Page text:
AFRICAN SLAVERY IN AMERICA TO AMERICANS
(Editor's Note: Though Paine was not the first, as some have said, to advocate the aboliton of slavery in Amerca, he was certainly one of the earliest and most influential. The essay was written in 1774 and publishes March 8, 1775 when it appeared in the Pennsylvania Journal and the Weekly Advertiser. Just a few weeks later on april 14, 1775 the first anti-slavery society in America was formed in Philadelphia. Paine was a member).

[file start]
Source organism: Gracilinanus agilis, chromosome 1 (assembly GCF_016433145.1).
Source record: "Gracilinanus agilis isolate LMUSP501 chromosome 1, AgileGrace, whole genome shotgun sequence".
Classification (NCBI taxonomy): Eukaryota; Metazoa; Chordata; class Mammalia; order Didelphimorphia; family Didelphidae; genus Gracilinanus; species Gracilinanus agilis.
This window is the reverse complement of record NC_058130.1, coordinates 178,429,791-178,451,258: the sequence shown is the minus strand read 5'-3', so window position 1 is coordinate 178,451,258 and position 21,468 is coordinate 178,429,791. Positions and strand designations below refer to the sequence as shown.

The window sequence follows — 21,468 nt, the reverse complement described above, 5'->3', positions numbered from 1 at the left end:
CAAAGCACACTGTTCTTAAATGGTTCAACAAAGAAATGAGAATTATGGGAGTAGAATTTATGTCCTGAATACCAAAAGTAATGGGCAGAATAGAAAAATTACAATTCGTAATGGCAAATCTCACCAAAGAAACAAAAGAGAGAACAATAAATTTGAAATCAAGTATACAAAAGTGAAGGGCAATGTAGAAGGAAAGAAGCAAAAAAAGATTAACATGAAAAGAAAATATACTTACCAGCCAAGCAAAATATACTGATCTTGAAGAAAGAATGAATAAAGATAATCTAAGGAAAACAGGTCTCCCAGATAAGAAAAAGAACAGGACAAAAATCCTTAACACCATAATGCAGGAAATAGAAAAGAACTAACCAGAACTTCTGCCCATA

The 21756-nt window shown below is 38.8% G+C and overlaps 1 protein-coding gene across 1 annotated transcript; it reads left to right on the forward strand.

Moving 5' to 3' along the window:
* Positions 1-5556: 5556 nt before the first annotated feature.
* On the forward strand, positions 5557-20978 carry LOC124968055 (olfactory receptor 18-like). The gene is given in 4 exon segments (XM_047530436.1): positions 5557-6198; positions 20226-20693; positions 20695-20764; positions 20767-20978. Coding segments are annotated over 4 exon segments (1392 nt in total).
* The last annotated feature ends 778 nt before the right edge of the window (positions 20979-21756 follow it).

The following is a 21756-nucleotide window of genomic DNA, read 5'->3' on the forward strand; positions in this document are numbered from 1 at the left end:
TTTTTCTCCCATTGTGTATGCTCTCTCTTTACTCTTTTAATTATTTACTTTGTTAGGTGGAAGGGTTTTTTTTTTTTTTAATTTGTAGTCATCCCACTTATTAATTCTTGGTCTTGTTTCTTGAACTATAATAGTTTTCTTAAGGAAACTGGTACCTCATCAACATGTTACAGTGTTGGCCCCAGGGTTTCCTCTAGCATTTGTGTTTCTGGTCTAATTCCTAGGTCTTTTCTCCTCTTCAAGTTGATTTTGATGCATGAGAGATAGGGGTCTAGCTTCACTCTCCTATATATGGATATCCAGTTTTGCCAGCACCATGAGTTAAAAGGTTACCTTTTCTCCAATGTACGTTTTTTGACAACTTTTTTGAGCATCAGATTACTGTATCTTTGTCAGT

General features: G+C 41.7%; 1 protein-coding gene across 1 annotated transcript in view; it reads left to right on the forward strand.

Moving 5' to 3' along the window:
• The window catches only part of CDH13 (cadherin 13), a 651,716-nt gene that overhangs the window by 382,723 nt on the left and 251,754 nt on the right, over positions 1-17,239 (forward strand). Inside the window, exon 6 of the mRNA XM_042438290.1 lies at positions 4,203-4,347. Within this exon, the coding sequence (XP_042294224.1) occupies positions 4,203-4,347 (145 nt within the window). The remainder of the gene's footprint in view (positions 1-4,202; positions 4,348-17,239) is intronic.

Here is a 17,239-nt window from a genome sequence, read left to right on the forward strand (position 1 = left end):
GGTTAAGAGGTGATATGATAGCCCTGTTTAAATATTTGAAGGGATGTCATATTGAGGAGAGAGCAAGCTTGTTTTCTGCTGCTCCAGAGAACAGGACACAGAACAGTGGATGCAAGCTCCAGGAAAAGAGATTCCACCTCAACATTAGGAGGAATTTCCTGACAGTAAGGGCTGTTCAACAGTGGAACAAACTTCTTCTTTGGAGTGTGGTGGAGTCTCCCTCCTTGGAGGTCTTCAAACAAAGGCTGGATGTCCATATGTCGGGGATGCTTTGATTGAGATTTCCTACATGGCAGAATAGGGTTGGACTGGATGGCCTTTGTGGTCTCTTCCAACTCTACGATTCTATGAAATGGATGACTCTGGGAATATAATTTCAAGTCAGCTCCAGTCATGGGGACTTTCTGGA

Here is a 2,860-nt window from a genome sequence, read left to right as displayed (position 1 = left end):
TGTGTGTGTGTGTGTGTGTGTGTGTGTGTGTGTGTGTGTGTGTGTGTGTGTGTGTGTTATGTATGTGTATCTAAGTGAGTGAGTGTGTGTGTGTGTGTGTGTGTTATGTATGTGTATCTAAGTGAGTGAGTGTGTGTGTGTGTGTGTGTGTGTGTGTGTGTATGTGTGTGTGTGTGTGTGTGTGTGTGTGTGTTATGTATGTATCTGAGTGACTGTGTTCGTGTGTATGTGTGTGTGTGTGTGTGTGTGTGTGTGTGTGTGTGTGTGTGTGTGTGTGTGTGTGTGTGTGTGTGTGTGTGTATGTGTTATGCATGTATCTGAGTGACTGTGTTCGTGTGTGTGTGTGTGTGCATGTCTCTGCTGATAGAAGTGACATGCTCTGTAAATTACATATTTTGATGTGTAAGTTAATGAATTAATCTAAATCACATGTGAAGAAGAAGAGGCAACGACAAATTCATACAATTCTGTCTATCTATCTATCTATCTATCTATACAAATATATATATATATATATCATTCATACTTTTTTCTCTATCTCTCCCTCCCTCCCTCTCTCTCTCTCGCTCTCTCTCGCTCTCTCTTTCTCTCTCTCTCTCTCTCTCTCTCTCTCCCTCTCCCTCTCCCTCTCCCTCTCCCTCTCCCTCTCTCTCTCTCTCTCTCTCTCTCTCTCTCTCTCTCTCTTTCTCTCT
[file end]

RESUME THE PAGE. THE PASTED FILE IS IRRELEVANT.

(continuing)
"That some desperate wretches should be willing to steal and enslave men by violence and murder for gain, is rather lamentable than strange. But that many civilized, nay, christianized people should approve,m and be concerned in the savage practice, is surprising; and still persist, though it ha been so often proved contrary to the light of nature, of every principle of Justice and Humanity, and even good policy, by a succession of eminent men, and several late publications. Our Traders in MEN ( an unnatural commodity!) must know the wickedness of the SLAVE-TRADE, if they attend to reasoning, or the dictates of their own hearts: and such as shun and stiffle all these, wilfully sacrifice Conscience, and the character of integrity to that golden Idol. The Managers the Trade themselves, and others testify, that many of these African nations inhabit fertile countries, are industrious farmers, enjoy plenty, and lived quietly, averse to war, before the Europeans debauched them with liquors, and bribing them against one another; and that these inoffensive people are brought into slavery, by stealing them, tempting Kings to sell subjects, which they can have to right to do, and hiring one tribe to war against another, in order to catch prisoners. By such wicked and inhuman ways the English are said to enslave towards one hundred thousand yearly; of which thirty thousand are supposed to die by barbarous treatment in the first year; besides all that are slain in the unnatural ways excited to take them. So much innocent blood have the Managers and Supports of this inhuman Trade to answer for to the common Lord of all! These are the sentiments of JUSTICE AND HUMANITY."